Friday, June 29, 2012

The Health of Your Gut Helps Determine Your Overall Health

Noted UK Professor Jeremy Nicholson has come to the conclusion " ... almost every sort of disease has a gut bug."
Dr. Nicholson’s focus has been on deciphering the roles of different pro-biotic strains, of which there are many, and their relationship to how they signal areas outside the gut. It's been discovered that our friendly intestinal bacteria go beyond even their important role of digestion.
If spread out on a flat surface the inner linings of our GI tract would cover a tennis court. The friendly bacteria that colonize this vast inner surface produce the acids necessary to breakdown and assimilate nutrients into our blood. These acids transport our food's nutrients through the gut linings so that our cells can recognize and utilize them correctly.

Most digestion and absorption takes place in the small intestine and is regulated by pancreatic enzymes (digestive) and bile. The pancreas aids in digestion by releasing proteolytic enzymes, which help break down proteins into amino acids. Natural digestive enzymes are found in raw fruits and vegetables. Processed foods are usually devoid of digestive enzymes. Over consumption of these processed foods can lead to digestive enzyme deficiencies. This may then lead to malabsorption and or intestinal permeability syndrome (bloating, gas, indigestion, diarrhea, constipation, and intestinal inflammation). To ensure proper digestion, absorption and elimination, I recommend taking pancreatic enzymes with each meal.

Foods nor supplements  get absorbed sufficiently without substantial healthy intestinal flora. Healthy gut flora actually creates Vitamins K2 and the B vitamins daily to maintain proper levels of those nutrients. Healthy gut flora also signal appropriate reactions to pollutants and pathogens that trigger immune system activity. This activity includes T-cell actions. Many knowledgeable scientists have ascertained that approximately eighty percent of our immune system depends on the GI tract's friendly bacteria.

The human intestines are inhabited by billions of beneficial bacteria. These bacteria, which are mostly located in the colon, aid in digestion by fermenting substances that were not digested in the small intestine and by breaking down any remaining nutrients. A healthy intestinal tract contains some 2-3 lb. of bacteria and other microorganisms, such as yeast, that normally don’t cause ay health problems. However, when the intestinal tract is repetitively exposed to toxic substances (antibiotics, steroids, NSAIDs, etc.), these microorganisms begin to proliferate and create an imbalance in the bowel flora. Harmful organisms like yeast and some normally dormant bacteria, begin to overtake the good bacteria. This is known as intestinal dysbiosis.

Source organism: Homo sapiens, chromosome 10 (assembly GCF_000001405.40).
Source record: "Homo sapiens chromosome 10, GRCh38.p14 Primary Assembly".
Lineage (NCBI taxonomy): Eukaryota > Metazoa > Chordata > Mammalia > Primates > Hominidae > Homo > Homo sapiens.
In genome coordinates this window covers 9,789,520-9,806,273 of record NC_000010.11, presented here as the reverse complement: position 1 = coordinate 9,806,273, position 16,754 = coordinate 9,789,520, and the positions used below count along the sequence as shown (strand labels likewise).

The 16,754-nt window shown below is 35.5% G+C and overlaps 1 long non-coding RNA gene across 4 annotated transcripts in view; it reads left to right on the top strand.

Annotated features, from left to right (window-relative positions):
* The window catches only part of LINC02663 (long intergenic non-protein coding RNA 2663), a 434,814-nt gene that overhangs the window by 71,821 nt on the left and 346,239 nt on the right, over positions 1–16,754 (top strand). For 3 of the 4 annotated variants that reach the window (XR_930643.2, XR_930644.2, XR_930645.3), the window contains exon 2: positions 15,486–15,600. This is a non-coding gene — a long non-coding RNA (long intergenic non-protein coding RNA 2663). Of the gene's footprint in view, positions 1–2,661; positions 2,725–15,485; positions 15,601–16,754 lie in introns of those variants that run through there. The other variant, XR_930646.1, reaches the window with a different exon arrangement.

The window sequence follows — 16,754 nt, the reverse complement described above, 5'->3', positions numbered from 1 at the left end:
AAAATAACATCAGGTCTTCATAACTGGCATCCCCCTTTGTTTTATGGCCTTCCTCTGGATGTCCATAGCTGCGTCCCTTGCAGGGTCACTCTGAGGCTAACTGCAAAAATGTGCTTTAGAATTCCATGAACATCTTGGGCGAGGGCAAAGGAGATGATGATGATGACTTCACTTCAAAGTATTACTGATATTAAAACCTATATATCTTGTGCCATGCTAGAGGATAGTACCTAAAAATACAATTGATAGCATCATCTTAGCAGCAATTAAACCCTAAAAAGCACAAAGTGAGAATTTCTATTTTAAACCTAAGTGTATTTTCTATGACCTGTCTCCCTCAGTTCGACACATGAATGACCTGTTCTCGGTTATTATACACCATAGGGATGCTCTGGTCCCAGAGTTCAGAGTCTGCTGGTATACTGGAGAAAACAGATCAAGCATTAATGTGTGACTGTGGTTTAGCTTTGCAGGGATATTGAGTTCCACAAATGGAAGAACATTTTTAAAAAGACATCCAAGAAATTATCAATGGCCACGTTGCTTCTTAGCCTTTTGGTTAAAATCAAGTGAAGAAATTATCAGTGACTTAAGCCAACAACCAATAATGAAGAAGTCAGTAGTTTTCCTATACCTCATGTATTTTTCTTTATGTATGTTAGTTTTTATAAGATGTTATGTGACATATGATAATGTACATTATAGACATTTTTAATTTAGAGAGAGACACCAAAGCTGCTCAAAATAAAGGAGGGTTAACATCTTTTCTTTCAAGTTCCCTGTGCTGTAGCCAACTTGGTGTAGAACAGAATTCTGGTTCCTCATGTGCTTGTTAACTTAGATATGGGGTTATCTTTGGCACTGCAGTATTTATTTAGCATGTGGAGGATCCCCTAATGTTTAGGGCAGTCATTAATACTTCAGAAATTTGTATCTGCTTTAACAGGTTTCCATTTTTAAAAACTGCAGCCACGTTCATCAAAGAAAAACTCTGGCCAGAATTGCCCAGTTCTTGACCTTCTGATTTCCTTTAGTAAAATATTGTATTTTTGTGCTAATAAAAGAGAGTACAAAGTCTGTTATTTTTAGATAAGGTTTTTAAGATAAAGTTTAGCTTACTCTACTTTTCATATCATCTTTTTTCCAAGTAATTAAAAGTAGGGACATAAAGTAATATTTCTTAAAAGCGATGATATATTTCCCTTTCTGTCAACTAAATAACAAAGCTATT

IBS and small-intestinal bacterial overgrowth may share similar symptoms. One study showed that 78% IBS participants had small-intestinal bacterial overgrowth. To aid in digestion and prevent intestinal dysbiosis, patients with IBS should take probiotics (Lactobacillus and Biidobacterium) on a daily basis.

For a more thorough explanation of gut health and “Leaky Gut” please visit my website

Thursday, June 28, 2012

Do You Know What Your Drug Does?

Most of the material you’re about to read comes right out of the Physicians Desk Reference, the bible for prescription drugs. You’re usually given this information when you purchase your prescription drug.
Do you know anyone who actually reads his or her prescription inserts? Unfortunately, due to the never-ending promotion of “a drug for every ailment” campaign, we’ve become jaded to the potential side effects of various prescription medications. The commercials sound something like this; “Do you suffer from wanting to spend time alone? If so, you may be suffering from ‘I’m too shy’ disease. Ask your doctor about the latest psychedelic pill for shyness disorder.” Then, in happy, positive, inflected, mind-numbing fashion comes, “In clinical trials, this drug had the following minor side effects: headaches, diarrhea, nausea, cough, bladder infections, depression, suicidal thoughts, colitis, fever blisters, weakened immune system, and hair loss.”

Drugs can and do save lives. However, relying solely on drug therapy for symptom management can be risky, even deadly. Most drugs don’t cure anything. They merely mask the symptoms. This isn’t all bad and we shouldn’t throw the baby out with the bath water. However, the public at large is being lulled into a false belief that drugs, particularly cardio drugs, are a safe (and only) option to managing high blood pressure and cardiovascular disease. Nothing could be further from the truth.

“Today’s standard, AMA-approved medicine is rooted in treating symptoms, rather than causes. Its dependence on drugs and surgery is ruinously expensive to patients, insurance companies, and society as a whole.”
—Derrick Lonsdale, MD, “Why I Left Orthodox Medicine

Calcium Channel Blockers
Calcium channel blockers include the drugs Diltiazem (Cardizem CD, Cardizem SR, Dilacor XR), Nifedipine (Procardia XL), and Verapamil (Calan, Calan SR, Isoptin, Isoptin SR, Verelan).
Calcium channel blockers slow the rate at which calcium passes to the contractile fibers of heart muscle and into the vessel walls, a sequence that relaxes the vessels. Relaxed vessels allow the blood to flow more easily, thereby reducing blood pressure. Calcium channel blockers are used to treat chest pain (angina), high blood pressure, coronary artery disease, and irregular heart beats (arrythmias).
In 1995, the Public Citizen’s Health Research Group filed a petition with the Food and Drug Administration to add a warning to the labeling of all calcium channel blockers. This action was in light of observational studies, which revealed that calcium channel blockers increase the risk of heart attack and death.1
Calcium channel blockers were put on the market without proper testing, according to Dr. Kurt Ferver, Wake Forest School of Medicine. For those who take them, there is not only an increase in strokes, but a five-fold increase in the risk of heart attacks.2
The National Heart, Blood, and Lung Institute has warned doctors not to use short-acting Procardia, if at all. The warning comes from 16 studies involving over 8,000 patients. The risk of dying is 1.06 times greater than average when a dose of 30 to 50 milligrams a day is used. However, the risk jumps to 3.0, or three times the average, when 80 milligrams a day is recommended. The maximum dose listed for Procardia is 180 mg a day.